Hi, SEers! You’re with Mae today for one of my Good/ Bad / Ugly posts.
At the end of 2020, I took a two-month break from blogging. I’d only planned one—November, to participate in NaNoWriMo—but ended up with little time to spare in December. As lead coordinator on a physical move for the business that employs me, I put in a lot of overtime, which became exhausting. Throw in holiday prep, and I couldn’t summon the energy to be online. I did, however, make use of my weekends, setting aside Sundays to write.
In the event you’re thinking of a blogging break, I offer the following:
I added 35K to an existing WIP (of 30,000 words) in November. In December, writing on Sundays, I added another 16K and finished the novel. This is a book that has been languishing an embarrassingly long time. I can’t tell you how good it felt to reach THE END.
NaNo gave me the push I needed, but having down time in December without blogging commitments, helped renew my creative energy for writing.
After two months away, I was excited to dive back into the fun of blogging, visiting, and commenting.
I missed my friends. The writing community is a supportive group, and I’ve made many wonderful friends over the years. I missed the regular interaction and felt badly for not visiting the blogs of those who have supported me.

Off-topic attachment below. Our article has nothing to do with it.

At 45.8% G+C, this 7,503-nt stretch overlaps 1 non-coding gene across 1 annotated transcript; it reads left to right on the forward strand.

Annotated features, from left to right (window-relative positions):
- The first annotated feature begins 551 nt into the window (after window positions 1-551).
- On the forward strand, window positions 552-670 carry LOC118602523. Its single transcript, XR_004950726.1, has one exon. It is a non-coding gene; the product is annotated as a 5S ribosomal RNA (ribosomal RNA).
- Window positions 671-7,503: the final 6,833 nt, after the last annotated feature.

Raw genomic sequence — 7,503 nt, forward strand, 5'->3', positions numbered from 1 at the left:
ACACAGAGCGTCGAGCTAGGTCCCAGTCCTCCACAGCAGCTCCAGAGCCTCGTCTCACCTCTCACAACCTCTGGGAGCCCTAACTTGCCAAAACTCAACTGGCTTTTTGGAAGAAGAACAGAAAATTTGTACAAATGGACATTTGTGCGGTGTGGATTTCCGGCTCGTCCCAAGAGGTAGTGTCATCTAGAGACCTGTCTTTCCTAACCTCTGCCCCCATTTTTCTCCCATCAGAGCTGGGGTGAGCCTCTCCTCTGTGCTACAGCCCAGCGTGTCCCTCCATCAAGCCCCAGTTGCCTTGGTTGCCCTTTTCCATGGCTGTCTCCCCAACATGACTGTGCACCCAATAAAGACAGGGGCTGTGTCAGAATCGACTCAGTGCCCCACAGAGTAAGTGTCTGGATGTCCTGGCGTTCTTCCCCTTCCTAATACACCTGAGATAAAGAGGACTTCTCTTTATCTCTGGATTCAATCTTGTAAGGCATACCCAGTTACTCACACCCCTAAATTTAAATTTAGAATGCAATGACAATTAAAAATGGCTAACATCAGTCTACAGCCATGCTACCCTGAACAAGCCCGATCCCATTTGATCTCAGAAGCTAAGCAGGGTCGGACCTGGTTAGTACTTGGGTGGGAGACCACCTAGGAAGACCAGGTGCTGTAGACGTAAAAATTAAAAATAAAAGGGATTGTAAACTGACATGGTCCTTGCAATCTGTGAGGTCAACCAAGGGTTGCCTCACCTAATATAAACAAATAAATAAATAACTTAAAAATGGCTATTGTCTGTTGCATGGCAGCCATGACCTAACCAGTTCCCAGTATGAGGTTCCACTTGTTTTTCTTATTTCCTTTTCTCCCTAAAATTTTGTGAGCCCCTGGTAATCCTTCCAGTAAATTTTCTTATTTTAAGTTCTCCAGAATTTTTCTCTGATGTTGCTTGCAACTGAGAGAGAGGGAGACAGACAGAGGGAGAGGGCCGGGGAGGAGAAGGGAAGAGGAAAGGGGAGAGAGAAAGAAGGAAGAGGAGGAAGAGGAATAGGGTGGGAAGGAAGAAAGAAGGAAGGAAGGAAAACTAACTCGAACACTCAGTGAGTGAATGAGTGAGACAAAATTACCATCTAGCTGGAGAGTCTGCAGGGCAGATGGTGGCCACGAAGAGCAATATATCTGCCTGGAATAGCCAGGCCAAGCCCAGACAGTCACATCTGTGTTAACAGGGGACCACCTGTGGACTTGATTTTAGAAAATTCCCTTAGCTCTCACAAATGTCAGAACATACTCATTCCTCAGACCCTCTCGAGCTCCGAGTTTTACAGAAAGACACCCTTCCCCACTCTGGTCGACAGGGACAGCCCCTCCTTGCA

Guilt. Feeling bad led to feeling guilty. I didn’t make a big deal out of the move before it happened, so most likely, my friends wondered why I suddenly vanished and stopped visiting their blogs.
Fear. Did they think I deserted them? Would they still visit me when I returned? Two months is a long time with barely a blog post to show. (BTW, of course they came back when I was active again. They’re all wonderfully supportive. But at the time… you know… fear).
When you’ve been away from something for a while, you adapt and fill your time with other things. It was nice to be “off my devices” (phone, computer) and not have a backlog of social sites to visit. I stopped using Twitter, Triberr, and Instagram (I don’t use Facebook, and haven’t visited my Pinterest account in ages).
As an author, it’s not good to disappear. When you’re active on social media and suddenly go silent there are plenty of other places for followers to visit. Your streams and feeds become stagnant.
This is the second year I took a blogging break. I did it last November for NaNo as well. Both times I’ve felt rejuvenated afterward. It’s not something I want to make a practice of more than once a year, but there are definitely benefits to going dark for a month.
If you do decide to take a blogging break:
- Tell your followers in advance
- Plan ahead to make the best use of your break (what will you be working on…new project? WIP?)
- Continue to support others by reading and writing book reviews
- Plan for your return to the blogosphere by writing several posts in advance
- When you do return, reestablish your regular routine as quickly as possible
Now, it’s your turn. Do you have a blogging break experience to share? Did time away from social media benefit your writing? Let’s debate the good, the bad, and the ugly in the comments.
Ready, set, go!